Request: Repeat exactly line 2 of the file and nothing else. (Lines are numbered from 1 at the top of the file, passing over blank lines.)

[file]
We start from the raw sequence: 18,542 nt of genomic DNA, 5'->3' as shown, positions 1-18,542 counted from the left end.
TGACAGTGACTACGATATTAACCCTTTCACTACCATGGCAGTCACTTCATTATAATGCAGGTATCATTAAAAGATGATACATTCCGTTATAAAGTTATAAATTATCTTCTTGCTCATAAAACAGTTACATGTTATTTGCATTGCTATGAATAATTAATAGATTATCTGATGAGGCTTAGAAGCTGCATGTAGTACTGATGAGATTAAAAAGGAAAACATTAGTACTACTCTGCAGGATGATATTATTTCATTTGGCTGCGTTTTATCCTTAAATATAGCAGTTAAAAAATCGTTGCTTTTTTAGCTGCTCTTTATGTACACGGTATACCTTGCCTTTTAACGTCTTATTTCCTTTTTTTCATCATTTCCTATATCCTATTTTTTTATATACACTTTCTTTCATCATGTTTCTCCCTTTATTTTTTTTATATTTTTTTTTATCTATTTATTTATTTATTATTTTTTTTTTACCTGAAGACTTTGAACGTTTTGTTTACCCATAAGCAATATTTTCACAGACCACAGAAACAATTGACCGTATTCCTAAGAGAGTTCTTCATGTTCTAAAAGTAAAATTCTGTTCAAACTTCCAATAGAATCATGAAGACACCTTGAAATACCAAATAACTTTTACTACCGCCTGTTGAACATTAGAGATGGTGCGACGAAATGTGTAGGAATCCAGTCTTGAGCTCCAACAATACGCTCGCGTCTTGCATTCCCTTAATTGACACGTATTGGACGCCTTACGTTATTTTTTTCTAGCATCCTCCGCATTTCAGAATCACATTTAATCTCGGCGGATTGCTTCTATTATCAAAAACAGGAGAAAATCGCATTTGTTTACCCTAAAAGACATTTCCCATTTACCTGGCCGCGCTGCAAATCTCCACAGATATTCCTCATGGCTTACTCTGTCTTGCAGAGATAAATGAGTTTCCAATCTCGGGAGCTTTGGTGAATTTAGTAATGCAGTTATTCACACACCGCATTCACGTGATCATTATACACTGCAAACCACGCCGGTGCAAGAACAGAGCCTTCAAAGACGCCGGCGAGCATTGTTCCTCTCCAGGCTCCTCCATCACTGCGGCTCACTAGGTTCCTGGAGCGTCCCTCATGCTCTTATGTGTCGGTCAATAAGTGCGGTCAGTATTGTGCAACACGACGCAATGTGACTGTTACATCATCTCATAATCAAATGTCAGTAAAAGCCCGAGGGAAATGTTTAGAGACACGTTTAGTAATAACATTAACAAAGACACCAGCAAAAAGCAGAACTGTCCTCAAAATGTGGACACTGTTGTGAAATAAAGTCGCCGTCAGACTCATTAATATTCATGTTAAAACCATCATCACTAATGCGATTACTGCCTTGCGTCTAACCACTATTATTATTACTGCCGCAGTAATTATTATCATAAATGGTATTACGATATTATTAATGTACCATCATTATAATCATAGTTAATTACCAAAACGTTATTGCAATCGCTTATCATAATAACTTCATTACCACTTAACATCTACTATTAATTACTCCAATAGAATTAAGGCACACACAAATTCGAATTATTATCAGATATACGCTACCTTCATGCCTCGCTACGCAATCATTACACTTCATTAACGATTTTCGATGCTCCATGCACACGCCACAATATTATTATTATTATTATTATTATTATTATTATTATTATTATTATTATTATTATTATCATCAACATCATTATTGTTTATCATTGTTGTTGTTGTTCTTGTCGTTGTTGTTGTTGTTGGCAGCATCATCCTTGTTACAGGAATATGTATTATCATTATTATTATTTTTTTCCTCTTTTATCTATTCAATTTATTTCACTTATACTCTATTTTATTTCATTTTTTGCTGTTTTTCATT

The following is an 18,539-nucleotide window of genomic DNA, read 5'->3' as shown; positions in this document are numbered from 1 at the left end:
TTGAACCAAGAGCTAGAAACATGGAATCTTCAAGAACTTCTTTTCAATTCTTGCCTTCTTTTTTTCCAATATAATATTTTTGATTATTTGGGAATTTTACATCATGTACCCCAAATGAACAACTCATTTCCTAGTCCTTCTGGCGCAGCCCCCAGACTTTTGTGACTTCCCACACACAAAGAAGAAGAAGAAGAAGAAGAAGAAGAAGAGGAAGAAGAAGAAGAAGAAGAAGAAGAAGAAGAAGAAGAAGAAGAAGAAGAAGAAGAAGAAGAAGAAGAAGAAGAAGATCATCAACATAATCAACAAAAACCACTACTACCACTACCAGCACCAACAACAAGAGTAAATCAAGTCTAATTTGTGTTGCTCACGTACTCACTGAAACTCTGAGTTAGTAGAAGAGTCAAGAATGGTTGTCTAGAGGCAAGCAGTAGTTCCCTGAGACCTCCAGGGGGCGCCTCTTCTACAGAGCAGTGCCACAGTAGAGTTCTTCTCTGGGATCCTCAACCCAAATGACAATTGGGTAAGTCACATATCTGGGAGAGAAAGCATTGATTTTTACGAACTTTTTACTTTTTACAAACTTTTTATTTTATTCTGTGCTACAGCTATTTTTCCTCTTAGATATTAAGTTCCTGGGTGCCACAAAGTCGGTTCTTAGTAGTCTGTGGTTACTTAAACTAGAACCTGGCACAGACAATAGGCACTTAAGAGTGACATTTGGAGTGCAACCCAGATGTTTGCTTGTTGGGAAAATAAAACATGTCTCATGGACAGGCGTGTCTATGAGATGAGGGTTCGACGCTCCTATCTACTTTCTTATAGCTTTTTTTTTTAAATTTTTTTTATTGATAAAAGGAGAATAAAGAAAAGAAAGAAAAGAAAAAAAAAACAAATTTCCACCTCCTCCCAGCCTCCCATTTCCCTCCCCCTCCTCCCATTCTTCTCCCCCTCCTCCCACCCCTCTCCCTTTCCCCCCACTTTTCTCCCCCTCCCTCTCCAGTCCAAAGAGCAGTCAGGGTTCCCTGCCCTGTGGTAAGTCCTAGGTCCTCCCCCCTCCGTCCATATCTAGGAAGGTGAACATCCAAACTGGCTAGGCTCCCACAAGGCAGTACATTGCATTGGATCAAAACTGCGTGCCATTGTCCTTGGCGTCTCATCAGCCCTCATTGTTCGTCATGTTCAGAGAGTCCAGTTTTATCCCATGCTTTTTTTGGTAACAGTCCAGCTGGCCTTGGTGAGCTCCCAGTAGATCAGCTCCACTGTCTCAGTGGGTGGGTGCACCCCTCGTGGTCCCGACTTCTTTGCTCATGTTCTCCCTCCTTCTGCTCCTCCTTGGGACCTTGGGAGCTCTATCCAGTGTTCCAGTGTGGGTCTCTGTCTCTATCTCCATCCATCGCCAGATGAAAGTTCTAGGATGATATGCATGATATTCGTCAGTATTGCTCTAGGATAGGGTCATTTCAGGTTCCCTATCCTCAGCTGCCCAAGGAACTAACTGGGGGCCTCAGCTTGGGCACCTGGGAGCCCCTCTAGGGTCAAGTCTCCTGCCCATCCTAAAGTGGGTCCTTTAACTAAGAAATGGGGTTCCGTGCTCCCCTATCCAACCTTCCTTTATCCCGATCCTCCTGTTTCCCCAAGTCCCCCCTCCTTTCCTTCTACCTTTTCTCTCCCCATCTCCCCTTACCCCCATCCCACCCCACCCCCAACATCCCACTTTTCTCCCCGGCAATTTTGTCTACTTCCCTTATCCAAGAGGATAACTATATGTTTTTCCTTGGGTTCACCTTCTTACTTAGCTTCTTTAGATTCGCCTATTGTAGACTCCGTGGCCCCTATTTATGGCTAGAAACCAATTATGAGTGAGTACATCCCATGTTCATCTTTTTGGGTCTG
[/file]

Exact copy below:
TGACAGTGACTACGATATTAACCCTTTCACTACCATGGCAGTCACTTCATTATAATGCAGGTATCATTAAAAGATGATACATTCCGTTATAAAGTTATAAATTATCTTCTTGCTCATAAAACAGTTACATGTTATTTGCATTGCTATGAATAATTAATAGATTATCTGATGAGGCTTAGAAGCTGCATGTAGTACTGATGAGATTAAAAAGGAAAACATTAGTACTACTCTGCAGGATGATATTATTTCATTTGGCTGCGTTTTATCCTTAAATATAGCAGTTAAAAAATCGTTGCTTTTTTAGCTGCTCTTTATGTACACGGTATACCTTGCCTTTTAACGTCTTATTTCCTTTTTTTCATCATTTCCTATATCCTATTTTTTTATATACACTTTCTTTCATCATGTTTCTCCCTTTATTTTTTTTATATTTTTTTTTATCTATTTATTTATTTATTATTTTTTTTTTACCTGAAGACTTTGAACGTTTTGTTTACCCATAAGCAATATTTTCACAGACCACAGAAACAATTGACCGTATTCCTAAGAGAGTTCTTCATGTTCTAAAAGTAAAATTCTGTTCAAACTTCCAATAGAATCATGAAGACACCTTGAAATACCAAATAACTTTTACTACCGCCTGTTGAACATTAGAGATGGTGCGACGAAATGTGTAGGAATCCAGTCTTGAGCTCCAACAATACGCTCGCGTCTTGCATTCCCTTAATTGACACGTATTGGACGCCTTACGTTATTTTTTTCTAGCATCCTCCGCATTTCAGAATCACATTTAATCTCGGCGGATTGCTTCTATTATCAAAAACAGGAGAAAATCGCATTTGTTTACCCTAAAAGACATTTCCCATTTACCTGGCCGCGCTGCAAATCTCCACAGATATTCCTCATGGCTTACTCTGTCTTGCAGAGATAAATGAGTTTCCAATCTCGGGAGCTTTGGTGAATTTAGTAATGCAGTTATTCACACACCGCATTCACGTGATCATTATACACTGCAAACCACGCCGGTGCAAGAACAGAGCCTTCAAAGACGCCGGCGAGCATTGTTCCTCTCCAGGCTCCTCCATCACTGCGGCTCACTAGGTTCCTGGAGCGTCCCTCATGCTCTTATGTGTCGGTCAATAAGTGCGGTCAGTATTGTGCAACACGACGCAATGTGACTGTTACATCATCTCATAATCAAATGTCAGTAAAAGCCCGAGGGAAATGTTTAGAGACACGTTTAGTAATAACATTAACAAAGACACCAGCAAAAAGCAGAACTGTCCTCAAAATGTGGACACTGTTGTGAAATAAAGTCGCCGTCAGACTCATTAATATTCATGTTAAAACCATCATCACTAATGCGATTACTGCCTTGCGTCTAACCACTATTATTATTACTGCCGCAGTAATTATTATCATAAATGGTATTACGATATTATTAATGTACCATCATTATAATCATAGTTAATTACCAAAACGTTATTGCAATCGCTTATCATAATAACTTCATTACCACTTAACATCTACTATTAATTACTCCAATAGAATTAAGGCACACACAAATTCGAATTATTATCAGATATACGCTACCTTCATGCCTCGCTACGCAATCATTACACTTCATTAACGATTTTCGATGCTCCATGCACACGCCACAATATTATTATTATTATTATTATTATTATTATTATTATTATTATTATTATTATTATTATCATCAACATCATTATTGTTTATCATTGTTGTTGTTGTTCTTGTCGTTGTTGTTGTTGTTGGCAGCATCATCCTTGTTACAGGAATATGTATTATCATTATTATTATTTTTTTCCTCTTTTATCTATTCAATTTATTTCACTTATACTCTATTTTATTTCATTTTTTGCTGTTTTTCATT